I long ago reconciled with the fact I’m not wired for resolutions that demand a determined decision to a specific course of action. They’ve always felt like a teacher assigning daily busy work I was bound to turn in late or never at all.
However, optically speaking, “resolution” simply means having the capacity to distinguish or discern objects clearly. And I’m always working to see more clearly. New reading glasses, followed by new prescription glasses this last year are a physical reminder of high and healthy optical resolution.
But what about spiritual resolution; or political, pop cultural, or racial resolution – is it possible to clarify or even improve how we see ourselves, God, and the world? And if so what would that look like; and what would it require from us?
I think it’s indeed possible, and abundantly necessary, to have clear spiritual sight. What’s required from us for high resolution spiritual optics is unwavering commitment to seeing the world through the lens of Jesus’ Gospel about the restoration of all things.
Like prescription eye wear, micro and tele scopes, a Gospel lens will necessarily change how you see almost everything – such as religion, relationships, reputation, politics, justice and what it means to be fully human. In fact, I think it clarifies pretty much everything!
In this regard Gospel is intimately connected to truth, such as the truth about yourself. As Paul says, “with the eyes of your heart enlightened, you may know what is the hope to which he has called you, what are the riches of his glorious inheritance among the saints, and what is the immeasurable greatness of his power for us who believe, according to the working of his great power (Eph 1:18-19).”
Gospel is also truth in that it shows the world at is really is. Wealth, power imbalances, peace through violence, and self-righteousness are all unmasked as morally missing the mark through Jesus’ Gospel lens. Such as the truth, “Blessed are you who are poor, for yours is the kingdom of God…. But woe to you who are rich, for you have received your consolation (Luke 6:20,24).” Gospel truth isn’t always easy to hear! But it is always good (usually first and foremost for the marginalized (Matt 21:31-46) and those in need of a doctor (Matt 9:12-13)), and it always leads to personal and public transformation.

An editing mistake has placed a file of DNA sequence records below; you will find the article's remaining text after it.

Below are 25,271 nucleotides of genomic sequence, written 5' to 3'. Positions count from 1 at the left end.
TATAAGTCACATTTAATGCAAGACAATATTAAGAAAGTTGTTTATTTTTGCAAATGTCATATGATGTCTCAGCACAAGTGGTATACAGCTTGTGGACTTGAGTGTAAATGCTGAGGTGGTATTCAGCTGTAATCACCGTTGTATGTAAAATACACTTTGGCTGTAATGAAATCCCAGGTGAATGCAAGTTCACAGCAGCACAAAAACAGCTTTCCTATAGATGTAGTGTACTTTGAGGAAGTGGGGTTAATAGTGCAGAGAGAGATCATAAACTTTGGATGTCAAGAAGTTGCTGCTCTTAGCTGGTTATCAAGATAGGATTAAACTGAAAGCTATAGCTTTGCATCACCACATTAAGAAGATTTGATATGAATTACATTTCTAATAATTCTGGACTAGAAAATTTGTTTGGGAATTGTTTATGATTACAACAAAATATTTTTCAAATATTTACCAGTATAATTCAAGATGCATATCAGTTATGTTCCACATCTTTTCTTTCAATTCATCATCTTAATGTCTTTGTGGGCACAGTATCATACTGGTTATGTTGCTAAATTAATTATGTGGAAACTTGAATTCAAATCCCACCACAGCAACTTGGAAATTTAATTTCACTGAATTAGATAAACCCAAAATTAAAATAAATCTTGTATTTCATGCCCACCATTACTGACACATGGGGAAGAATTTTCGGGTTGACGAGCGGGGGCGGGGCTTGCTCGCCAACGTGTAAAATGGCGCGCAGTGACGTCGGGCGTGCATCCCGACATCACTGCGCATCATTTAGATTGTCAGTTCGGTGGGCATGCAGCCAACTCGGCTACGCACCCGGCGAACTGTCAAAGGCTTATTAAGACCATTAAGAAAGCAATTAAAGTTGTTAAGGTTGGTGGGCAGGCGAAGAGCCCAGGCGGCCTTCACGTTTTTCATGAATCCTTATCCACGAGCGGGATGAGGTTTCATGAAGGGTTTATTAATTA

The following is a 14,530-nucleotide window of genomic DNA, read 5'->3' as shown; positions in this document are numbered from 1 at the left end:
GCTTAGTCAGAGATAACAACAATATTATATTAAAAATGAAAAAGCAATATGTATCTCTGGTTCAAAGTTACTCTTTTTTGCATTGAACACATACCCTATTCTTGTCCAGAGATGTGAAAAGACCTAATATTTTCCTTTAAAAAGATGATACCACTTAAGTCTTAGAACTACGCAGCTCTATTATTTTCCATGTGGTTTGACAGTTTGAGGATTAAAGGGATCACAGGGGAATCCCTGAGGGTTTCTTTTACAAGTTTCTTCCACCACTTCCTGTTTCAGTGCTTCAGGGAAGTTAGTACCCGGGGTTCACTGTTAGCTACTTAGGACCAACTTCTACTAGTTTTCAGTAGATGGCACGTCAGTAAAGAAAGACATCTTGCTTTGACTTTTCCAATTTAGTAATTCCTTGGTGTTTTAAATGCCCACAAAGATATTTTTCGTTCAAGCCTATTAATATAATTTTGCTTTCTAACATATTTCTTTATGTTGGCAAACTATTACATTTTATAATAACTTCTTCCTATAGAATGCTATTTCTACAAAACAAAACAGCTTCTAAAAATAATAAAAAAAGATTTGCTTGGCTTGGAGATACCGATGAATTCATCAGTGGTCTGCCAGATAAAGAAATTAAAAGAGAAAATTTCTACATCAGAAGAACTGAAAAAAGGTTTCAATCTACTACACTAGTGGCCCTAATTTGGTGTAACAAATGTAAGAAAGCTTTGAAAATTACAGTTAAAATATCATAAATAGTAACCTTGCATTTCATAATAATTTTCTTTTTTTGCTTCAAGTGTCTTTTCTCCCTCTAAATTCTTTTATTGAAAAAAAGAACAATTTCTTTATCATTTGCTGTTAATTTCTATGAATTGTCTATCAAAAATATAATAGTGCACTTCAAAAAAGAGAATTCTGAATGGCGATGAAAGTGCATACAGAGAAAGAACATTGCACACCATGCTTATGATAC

Sometimes the gospel requires us to discard old wineskins and mental models, throw around some tables in the robbers den, or painstakingly unmask some lies before the seeds of transformation can bring new life. Jesus, after all, fulfilled the prophecy that he would not stop “until he brings justice to victory (Matt 12:15-21).” Truth-telling is at the very heart of the restorative justice which will bring peace to our cities.
I need to be able to see issues like immigration, affirmation of my LGBT friends and family, racialization in Ferguson, and war propaganda in film honestly before I can understand how God is present and calling me to act. The Gospel gives us the spiritual resolution to see these and other issues “with the eyes of our heart enlightened.”
So this year, here’s to good eyesight! Sight for our physical eyes to keep us in the right lanes of traffic and for our spiritual eyes to keep us on the straight and narrow!
Happy New Year!